• 9. Do international laws guarantee equal rights for children belonging to religious and ethnic minorities? (see question 5)

    • Based on the principle of ‘no distinction’ (article 2, UDHR), everyone is entitled to equal protection of law. Furthermore, regarding cultural, religious, and linguistic rights, article 30 of the CRC refers to the rights of the child, belonging to an ethnic, religious, linguistic, or indigenous minorities.

  • 10. What international organizations provide social service for children?

    • UNICEF (the United Nations Children’s Fund) along with other international and regional organizations. The UN Committee on the Rights of the Child also provides pertinent resources, reports, and materials. Also, other international organizations such as Save the Children, Plan International, Humanity & Inclusion, Mercy Corps., World Vision, CARE, and OXFAM provide various social services for children.

  • 11. What NGOs provide legal service for children?

    • Local and national organizations usually provide legal service for children. For a sample list of such organizations click here.

  • 12. Is there an international juvenile court and how it is administered?

    • No, there is not , however the European Court of Human Rights frequently considers cases relating to children.

  • 13. What international documents protect children in conflict with the law?

    • ICCPR (1966) and Second Optional Protocol thereto, ICESCR (1966), & CRC (1989).

  • 14. What is the role of international organizations in protecting children in conflict with the law?

    • Such organizations could help provide social, legal, and educational service required for protecting children in general as well as in various cases. For instance, international organizations provide educational services for children across the world, especially for vulnerable children, such as those in conflict with the law. Education, as a key factor in implementation of justice for children, is a fundamental step in legal development, not least for protecting children who are in conflict with the law. Furthermore, international organizations provide legal resources, including service, materials, and research to help protect children through capacity-building and empowerment of legal practitioners as well as families. In short, international organizations are involved in all aspects of awareness-raising, capacity-building, and also empowerments of local NGOs and other institutions to help protect the rights of the child in conflict with the law.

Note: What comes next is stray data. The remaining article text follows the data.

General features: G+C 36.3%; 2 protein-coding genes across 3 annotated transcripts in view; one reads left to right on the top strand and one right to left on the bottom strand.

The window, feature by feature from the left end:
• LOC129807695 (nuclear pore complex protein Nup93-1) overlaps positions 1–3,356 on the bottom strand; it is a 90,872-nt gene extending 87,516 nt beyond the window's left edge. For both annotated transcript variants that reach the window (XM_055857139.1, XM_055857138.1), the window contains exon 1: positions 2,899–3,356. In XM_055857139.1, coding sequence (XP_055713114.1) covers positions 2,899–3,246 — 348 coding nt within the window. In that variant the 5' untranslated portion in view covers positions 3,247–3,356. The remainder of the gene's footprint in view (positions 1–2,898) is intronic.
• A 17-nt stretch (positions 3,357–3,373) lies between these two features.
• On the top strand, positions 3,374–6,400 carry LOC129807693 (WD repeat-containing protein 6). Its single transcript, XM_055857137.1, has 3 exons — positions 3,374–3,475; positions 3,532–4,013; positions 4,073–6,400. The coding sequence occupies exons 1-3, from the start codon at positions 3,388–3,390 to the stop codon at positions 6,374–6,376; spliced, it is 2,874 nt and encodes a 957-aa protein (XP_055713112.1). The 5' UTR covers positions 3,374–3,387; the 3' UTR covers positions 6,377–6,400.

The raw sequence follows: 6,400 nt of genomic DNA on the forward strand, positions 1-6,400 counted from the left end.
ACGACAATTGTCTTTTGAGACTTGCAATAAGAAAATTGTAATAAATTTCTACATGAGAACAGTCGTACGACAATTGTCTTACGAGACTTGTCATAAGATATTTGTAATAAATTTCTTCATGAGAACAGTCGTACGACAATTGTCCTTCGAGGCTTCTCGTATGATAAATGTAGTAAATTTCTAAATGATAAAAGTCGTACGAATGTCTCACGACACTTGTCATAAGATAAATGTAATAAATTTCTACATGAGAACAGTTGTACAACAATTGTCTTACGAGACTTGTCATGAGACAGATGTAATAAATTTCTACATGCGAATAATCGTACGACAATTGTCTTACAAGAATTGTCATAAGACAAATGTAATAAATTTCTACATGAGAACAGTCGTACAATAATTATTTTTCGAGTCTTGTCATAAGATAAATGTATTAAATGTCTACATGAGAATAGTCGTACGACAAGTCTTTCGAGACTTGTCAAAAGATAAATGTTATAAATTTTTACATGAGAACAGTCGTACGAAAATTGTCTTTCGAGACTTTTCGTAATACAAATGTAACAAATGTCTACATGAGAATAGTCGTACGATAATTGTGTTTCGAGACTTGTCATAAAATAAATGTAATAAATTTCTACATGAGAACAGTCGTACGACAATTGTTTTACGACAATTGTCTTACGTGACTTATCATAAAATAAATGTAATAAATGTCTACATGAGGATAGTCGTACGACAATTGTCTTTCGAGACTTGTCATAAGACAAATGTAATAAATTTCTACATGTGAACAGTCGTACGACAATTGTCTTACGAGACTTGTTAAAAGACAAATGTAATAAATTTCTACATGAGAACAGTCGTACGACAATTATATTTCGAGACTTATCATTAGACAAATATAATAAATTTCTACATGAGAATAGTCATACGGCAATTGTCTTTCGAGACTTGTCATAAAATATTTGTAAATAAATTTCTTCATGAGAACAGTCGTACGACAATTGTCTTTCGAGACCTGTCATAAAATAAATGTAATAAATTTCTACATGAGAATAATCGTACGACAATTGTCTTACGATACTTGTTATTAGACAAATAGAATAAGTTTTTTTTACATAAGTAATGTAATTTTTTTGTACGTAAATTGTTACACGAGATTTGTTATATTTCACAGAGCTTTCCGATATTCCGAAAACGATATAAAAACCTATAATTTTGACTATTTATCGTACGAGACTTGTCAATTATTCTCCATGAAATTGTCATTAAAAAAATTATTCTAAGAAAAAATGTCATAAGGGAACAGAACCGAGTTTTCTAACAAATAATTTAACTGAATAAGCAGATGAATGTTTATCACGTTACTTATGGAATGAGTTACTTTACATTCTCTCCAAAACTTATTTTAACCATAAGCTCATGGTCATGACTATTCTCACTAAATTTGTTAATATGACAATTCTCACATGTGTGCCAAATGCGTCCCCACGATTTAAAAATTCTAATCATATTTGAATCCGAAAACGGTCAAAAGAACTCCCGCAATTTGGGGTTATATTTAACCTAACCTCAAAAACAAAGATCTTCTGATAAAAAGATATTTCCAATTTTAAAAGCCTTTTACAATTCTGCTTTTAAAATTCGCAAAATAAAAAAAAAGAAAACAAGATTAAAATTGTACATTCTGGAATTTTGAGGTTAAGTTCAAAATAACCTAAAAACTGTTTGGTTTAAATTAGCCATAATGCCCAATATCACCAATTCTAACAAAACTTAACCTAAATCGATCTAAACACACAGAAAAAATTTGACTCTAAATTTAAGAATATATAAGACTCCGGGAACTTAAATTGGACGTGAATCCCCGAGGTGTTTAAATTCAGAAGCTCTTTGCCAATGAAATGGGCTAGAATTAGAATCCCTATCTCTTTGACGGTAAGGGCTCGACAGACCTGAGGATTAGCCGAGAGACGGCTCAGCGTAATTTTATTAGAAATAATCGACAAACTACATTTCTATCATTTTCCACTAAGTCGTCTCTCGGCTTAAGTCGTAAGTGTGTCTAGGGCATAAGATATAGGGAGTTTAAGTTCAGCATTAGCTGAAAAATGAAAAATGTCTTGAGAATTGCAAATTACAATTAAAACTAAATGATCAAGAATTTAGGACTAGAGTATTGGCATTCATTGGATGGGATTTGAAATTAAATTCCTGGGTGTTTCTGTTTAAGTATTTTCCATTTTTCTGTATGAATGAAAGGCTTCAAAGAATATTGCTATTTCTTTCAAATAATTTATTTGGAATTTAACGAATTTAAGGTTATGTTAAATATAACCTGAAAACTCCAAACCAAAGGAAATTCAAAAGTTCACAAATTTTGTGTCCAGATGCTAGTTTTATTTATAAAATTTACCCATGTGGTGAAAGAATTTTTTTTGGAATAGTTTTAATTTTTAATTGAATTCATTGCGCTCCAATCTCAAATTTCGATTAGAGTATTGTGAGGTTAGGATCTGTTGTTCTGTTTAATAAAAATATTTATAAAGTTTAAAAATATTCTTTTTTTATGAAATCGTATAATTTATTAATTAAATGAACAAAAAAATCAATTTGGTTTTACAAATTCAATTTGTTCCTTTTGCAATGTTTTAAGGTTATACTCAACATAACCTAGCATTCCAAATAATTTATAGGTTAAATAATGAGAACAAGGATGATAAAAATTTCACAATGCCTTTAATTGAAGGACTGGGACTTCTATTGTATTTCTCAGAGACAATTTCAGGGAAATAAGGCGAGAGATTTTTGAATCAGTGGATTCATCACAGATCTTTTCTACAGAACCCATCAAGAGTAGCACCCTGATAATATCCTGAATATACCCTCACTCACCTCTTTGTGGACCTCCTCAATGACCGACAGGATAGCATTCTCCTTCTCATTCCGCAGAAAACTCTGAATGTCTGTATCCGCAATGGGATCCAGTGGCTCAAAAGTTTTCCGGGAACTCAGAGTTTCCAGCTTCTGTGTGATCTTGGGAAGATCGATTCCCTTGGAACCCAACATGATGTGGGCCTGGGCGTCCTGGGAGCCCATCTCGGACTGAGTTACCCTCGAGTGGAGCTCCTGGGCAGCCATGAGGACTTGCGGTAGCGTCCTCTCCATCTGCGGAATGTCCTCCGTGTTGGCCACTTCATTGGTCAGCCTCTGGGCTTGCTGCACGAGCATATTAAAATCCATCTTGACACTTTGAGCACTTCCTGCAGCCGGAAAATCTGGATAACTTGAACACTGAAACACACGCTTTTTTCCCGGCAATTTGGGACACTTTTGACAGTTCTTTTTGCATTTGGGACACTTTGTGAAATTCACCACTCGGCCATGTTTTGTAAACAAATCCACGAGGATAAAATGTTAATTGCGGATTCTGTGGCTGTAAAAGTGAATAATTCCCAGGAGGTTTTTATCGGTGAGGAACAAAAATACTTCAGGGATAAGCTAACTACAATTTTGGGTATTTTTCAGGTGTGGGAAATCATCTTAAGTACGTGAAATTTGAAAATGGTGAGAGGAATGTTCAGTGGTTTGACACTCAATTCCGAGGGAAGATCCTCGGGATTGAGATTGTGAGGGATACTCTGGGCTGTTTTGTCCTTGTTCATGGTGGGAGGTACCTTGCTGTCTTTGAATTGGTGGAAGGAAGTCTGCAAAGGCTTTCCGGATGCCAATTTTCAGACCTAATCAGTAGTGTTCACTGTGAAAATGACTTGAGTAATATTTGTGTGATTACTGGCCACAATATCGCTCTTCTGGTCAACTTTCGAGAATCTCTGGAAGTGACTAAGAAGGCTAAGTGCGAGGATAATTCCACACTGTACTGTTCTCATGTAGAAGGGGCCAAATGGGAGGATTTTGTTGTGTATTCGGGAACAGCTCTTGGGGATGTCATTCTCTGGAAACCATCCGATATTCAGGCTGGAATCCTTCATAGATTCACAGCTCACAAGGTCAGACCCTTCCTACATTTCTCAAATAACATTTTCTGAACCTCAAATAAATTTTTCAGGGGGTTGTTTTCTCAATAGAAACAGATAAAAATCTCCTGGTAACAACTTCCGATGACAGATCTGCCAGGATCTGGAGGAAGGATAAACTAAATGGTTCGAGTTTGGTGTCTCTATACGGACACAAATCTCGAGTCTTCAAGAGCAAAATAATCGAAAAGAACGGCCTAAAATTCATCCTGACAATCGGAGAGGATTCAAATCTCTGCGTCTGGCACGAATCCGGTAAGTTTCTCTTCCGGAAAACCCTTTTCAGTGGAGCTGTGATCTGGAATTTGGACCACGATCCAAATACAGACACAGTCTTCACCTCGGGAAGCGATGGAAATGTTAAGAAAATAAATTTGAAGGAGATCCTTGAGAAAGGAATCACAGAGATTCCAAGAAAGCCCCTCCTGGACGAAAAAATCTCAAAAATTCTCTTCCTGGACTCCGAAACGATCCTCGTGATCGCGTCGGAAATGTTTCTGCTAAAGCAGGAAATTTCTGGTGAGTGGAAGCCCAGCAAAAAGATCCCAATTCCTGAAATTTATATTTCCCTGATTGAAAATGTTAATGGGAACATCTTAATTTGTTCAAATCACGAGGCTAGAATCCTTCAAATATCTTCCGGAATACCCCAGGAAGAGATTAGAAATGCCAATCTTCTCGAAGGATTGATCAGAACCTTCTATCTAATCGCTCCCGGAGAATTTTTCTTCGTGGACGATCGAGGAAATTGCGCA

• 15. Do children and adolescents qualify for legal aid?

    • Depending on procedural laws of respective countries, the right to a fair trial, including access to legal counsel, is recognized under article 10 of the UDHR. Furthermore, article 40(1) of the CRC determines that children in conflict with “[t]he penal law [are] to be treated in a manner consistent with the promotion of the child’s sense of dignity and worth…”. Such standards cannot be met in the absence of affordable legal and accessible judicial service.

  • 16. What is the age of criminal responsibility for girls and boys?

    • The age of criminal responsibility is determined according to the applicable criminal laws of the governing jurisdiction depending on each case. As a matter of principle, the age of 18 is the age of majority, below which ‘every human being’ is considered ‘a child’, with diminished responsibilities and capacities. However, many state parties recognize the age of criminal responsibility to be well below 18, which is in contravention of the CRC principles.

  • 17. What is the normative principle regarding capital punishment for children according to International Laws?

    • According to the International Covenant on Civil and Political Rights (ICCPR, 1966), article (6) 5. “sentence of death shall not be imposed for crimes committed by persons below eighteen years of age.” Furthermore, the CRC, article 37(a) states: “No child shall be subjected to torture or other cruel, inhuman or degrading treatment or punishment. Neither capital punishment nor life imprisonment without possibility of release shall be imposed for offences committed by persons below eighteen years of age.”